EXPLOREMY LIBRARYMAGAZINES
CATEGORIES
FEATURED
EXPLOREMY LIBRARY
Tech & Gaming
PC Pro

PC Pro June 2017

The UK’s biggest selling PC monthly magazine, and your source of professional IT news, reviews and tests. Combining in–depth industry comment and analysis with rigorous product testing.

Country:
United Kingdom
Language:
English
Publisher:
Dennis Publishing UK
Read More
BUY ISSUE
£4(Incl. tax)
SUBSCRIBE
£31.99(Incl. tax)
12 Issues

In this issue

3 min.
dear internet, stop being such a nag

I’M CALLING IT: we’re living in the Nag Age of technology. Half the sites I visit pop up a “Sign up to our newsletter” box as soon as I get there. If I stop for a coffee in the real world, my Android phone asks me if I want to leave a review. An hour later, Google pesters me to add the venue to my timeline. If I buy something from Amazon, an email arrives the next day prompting me to review it. I’d love to leave a huge DO NOT DISTURB sign somewhere in my internet presence, but not only would it do no good whatsoever, it would be like the “little Dutch boy” trying to stop the flood with a thumb. It wouldn’t stop the BBC asking me, constantly,…

1 min.
contributors

Sasha Muller A few weeks back, a reader emailed to ask for our 27in IPS monitor recommendations. We set monitor expert Sasha the task. See his verdict on p74 Darien Graham-Smith Darien spent more time than he’d have liked testing AMD’s Ryzen chip, and two PCs that take full advantage. Find out about Intel’s new rival from p54 Brian Horisk In our guest column in Real World Computing, Brian Horisk shares how he helped deliver a new call response system for the Scottish SPCA. See p116 PC Pro readers Simon Mellor, Ryan Thomas and Adrian Ciccantelli are three of the readers who contributed to our Best Free Software feature, from p30…

4 min.
5g:is anyone falling for the hype?

Background and analysis on all the important news stories THE GOVERNMENT has pledged the best part of a billion pounds towards it, the handset makers are desperate for it, but experts are seeing little appetite among network operators for the much-hyped 5G technology. Although the final standard won’t be ratified until later this year, the International Telegraph Union’s (ITU) specifications have been released and, as always, the headline speed figures are alluring. The specification demands at least a 20Gbits/sec downlink and 10Gbits/sec uplink per mobile base station, and although this is shared bandwidth, it promises potential for a significant speed boost and lower latency for mobile broadband customers. Moreover, Ofcom research even suggests that the technology could eventually exceed a benchmark of 50Gbits/sec. The government announced a £16m 5G test hub as part…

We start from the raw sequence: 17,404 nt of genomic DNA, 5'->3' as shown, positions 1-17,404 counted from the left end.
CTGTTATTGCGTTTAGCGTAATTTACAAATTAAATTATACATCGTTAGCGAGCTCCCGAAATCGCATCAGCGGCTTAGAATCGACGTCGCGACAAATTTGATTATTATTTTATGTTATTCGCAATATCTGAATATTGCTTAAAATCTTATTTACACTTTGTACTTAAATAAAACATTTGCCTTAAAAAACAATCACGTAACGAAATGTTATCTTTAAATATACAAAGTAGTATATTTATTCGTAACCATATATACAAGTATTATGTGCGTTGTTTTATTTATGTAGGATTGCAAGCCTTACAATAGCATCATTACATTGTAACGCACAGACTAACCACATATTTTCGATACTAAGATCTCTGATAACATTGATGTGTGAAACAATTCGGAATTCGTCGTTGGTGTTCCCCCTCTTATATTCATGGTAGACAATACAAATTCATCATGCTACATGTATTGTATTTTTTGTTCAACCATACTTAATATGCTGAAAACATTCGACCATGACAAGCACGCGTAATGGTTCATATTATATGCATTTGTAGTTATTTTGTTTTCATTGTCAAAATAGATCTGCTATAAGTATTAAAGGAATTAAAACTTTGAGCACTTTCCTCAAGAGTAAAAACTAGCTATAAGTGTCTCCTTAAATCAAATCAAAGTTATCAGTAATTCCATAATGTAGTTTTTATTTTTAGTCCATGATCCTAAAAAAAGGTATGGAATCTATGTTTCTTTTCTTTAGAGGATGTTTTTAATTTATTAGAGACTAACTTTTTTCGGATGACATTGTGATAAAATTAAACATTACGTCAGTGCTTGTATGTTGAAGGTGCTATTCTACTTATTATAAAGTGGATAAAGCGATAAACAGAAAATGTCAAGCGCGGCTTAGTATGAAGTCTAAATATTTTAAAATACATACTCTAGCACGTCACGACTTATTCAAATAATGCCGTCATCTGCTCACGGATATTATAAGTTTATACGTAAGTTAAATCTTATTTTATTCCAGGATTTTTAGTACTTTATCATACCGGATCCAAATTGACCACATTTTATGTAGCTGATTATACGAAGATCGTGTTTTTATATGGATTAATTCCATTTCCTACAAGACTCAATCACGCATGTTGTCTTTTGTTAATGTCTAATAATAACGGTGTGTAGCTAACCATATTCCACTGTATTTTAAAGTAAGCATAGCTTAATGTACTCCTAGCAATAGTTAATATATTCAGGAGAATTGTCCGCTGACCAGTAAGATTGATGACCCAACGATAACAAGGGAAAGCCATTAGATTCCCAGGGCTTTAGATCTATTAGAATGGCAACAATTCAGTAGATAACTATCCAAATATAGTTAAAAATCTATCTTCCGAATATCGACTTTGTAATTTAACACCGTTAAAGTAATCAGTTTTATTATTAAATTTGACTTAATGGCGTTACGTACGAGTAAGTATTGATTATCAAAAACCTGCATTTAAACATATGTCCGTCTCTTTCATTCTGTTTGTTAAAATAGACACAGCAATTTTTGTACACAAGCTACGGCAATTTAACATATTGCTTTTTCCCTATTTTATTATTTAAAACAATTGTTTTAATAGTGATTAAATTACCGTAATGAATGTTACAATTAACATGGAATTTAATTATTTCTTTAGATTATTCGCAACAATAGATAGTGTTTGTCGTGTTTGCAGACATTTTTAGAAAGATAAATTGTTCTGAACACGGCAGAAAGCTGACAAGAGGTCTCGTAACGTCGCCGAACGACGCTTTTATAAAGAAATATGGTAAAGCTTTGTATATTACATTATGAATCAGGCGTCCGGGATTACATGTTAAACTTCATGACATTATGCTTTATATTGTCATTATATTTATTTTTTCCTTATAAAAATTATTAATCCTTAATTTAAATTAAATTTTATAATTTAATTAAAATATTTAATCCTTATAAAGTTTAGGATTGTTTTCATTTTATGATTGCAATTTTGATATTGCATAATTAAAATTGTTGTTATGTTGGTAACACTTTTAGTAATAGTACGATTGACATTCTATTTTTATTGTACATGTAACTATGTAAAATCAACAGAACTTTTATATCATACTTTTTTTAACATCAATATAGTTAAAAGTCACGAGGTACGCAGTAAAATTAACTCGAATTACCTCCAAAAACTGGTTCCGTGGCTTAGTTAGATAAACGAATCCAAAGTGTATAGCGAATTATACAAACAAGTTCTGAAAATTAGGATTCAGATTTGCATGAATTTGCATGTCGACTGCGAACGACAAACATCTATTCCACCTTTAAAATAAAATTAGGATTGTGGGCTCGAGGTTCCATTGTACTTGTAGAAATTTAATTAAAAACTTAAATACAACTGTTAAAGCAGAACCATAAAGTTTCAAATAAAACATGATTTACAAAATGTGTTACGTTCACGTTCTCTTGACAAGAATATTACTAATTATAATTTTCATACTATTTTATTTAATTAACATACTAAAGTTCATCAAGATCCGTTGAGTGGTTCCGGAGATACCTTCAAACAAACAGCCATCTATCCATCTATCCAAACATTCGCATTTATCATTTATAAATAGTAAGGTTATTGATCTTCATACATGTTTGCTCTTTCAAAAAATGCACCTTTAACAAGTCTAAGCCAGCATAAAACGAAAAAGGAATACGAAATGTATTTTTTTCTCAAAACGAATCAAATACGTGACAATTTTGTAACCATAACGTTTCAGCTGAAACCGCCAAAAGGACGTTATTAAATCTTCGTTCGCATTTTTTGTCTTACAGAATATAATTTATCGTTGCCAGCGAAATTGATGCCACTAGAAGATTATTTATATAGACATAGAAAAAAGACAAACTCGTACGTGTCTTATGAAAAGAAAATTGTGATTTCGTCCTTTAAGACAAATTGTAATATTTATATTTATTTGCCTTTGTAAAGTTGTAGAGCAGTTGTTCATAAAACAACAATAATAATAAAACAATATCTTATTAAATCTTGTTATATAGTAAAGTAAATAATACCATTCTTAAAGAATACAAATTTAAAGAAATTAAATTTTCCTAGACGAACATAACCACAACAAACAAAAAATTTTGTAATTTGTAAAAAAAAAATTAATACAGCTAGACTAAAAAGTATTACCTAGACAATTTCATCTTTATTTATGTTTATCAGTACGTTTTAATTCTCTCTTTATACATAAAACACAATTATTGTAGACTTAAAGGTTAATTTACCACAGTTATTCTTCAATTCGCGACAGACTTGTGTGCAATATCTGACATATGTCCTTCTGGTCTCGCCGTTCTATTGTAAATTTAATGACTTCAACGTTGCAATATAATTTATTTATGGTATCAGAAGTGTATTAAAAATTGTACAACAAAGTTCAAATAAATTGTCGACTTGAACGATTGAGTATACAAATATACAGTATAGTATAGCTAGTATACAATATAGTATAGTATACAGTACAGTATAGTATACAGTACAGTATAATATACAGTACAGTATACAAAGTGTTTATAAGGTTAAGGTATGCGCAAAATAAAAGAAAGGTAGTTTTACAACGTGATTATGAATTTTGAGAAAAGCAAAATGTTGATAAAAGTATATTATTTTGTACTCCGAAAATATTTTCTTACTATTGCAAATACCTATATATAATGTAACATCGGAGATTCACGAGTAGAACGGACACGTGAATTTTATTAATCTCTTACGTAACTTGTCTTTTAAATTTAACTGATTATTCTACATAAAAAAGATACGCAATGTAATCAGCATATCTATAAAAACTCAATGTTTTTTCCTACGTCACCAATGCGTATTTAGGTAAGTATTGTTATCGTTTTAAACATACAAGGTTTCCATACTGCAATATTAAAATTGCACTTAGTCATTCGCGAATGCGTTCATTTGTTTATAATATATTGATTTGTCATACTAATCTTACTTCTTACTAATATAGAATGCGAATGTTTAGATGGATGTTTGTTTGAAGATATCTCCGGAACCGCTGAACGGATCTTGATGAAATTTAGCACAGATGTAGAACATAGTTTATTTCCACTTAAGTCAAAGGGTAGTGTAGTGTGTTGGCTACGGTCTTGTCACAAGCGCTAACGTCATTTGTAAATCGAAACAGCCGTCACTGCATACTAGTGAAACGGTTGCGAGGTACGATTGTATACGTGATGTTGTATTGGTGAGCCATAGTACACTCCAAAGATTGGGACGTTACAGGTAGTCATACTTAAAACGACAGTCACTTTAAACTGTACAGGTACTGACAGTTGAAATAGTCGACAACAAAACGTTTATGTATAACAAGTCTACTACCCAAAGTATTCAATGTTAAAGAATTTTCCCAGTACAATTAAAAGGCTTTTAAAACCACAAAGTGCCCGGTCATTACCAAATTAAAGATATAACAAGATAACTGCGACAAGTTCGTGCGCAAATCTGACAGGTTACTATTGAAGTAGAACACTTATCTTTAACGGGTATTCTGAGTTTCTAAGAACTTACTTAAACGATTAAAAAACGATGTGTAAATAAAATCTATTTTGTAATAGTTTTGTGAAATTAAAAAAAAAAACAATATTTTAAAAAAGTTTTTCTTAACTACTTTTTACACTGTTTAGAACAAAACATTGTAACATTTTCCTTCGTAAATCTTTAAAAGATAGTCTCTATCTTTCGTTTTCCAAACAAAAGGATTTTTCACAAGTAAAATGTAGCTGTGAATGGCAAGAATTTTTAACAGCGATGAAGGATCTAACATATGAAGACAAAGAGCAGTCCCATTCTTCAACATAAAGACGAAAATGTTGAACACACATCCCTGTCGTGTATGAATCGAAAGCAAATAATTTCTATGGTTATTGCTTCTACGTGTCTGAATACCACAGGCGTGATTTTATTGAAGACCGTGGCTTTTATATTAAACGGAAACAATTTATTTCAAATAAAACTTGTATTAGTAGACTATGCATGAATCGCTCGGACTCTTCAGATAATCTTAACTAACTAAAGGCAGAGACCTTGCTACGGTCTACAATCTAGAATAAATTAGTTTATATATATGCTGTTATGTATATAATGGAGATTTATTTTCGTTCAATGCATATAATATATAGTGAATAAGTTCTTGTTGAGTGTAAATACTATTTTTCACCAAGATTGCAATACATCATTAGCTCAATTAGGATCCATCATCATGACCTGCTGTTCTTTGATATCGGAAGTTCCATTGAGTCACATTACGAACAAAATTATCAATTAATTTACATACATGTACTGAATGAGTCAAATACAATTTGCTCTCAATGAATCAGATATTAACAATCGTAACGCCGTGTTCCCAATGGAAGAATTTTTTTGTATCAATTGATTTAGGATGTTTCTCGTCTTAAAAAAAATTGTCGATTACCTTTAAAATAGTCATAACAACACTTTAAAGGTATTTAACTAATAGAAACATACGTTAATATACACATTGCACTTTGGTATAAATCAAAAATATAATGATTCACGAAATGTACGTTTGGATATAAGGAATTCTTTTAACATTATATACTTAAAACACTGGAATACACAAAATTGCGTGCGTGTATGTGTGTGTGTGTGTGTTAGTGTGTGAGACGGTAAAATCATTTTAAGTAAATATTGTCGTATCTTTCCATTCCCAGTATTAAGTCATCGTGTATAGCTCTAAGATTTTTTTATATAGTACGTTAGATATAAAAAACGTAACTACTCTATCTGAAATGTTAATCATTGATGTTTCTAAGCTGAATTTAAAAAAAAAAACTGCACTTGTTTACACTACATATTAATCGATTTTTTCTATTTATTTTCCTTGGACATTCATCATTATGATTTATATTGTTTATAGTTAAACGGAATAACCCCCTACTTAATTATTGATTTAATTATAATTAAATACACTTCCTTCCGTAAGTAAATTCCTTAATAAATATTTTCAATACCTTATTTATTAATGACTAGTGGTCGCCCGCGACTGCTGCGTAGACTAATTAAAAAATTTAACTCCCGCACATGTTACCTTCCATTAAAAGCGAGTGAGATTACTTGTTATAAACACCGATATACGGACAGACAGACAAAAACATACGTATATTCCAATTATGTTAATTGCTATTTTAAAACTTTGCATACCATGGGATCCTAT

1 min.
five stories not to miss

1 Google apologises for extremistads Google was forced to apologise to its all-important advertising customers after a series of adverts on Google and YouTube appeared alongside hate videos and extremist-related content. Organisations as diverse as banks, the UK government and M&S pulled adverts over fears that they could be indirectly funding terrorism. 2 US charges Russiansover Yahoohack US officials launched legal action against two Russian intelligence staffers and two Russian hackers, claiming the four were responsible for the massive hack of half a billion Yahoo user accounts, revealed last December. The US will doubtless face a tough battle to extradite the accused. 3 Bumper bonus for bug bounty hunters Google and Microsoft have upped their rewards for hackers who report bugs to their bounty programmes. Google said it was getting harder to find severe threats,…

1 min.
faking it how counterfeiters cost tech firms billions

According to the International Chamber of Commerce, fake goods are worth an estimated $1.7 trillion a year, with phones in particular proving irresistible to the rip-off merchants. Research from the EU Intellectual Property Office shows that counterfeit handsets cost the industry £45 billion a year due to lost sales, with 184 million fewer legitimate phones sold. In all, 13% of handsets sold are fake. It’s easy to assume that the majority of these bogus sales take place in the markets of Bangkok or China, but research shows that the problem is global. THE GLOBAL COST OF COUNTERFEITING This graph shows the percentage of counterfeit sales in each region, and the total cost of the lost sales in that region. So, for example, while counterfeiting remains a huge problem in Africa, the cost of lost…

2 min.
nhs’s“inexcusable”google deal is a lesson for big data

THE DEAL THAT gave Google’s DeepMind access to millions of identifiable NHS patient records has become a case study in how not to run a Big Data programme, according to research from the University of Cambridge. The data-sharing was part of a scheme to monitor kidney injury, but instead of sharing information only on kidney patients, the Royal Free trust gave DeepMind an entire data dump of its patients. The deal was rewritten in 2016 after the scope of the data handed to Google became apparent, but experts say the project structure remains flawed and that the same mistakes could be made again. “The ground’s been constantly shifting and the very flawed basis on which the deal was originally struck is a real lesson about how this can happen and we don’t want…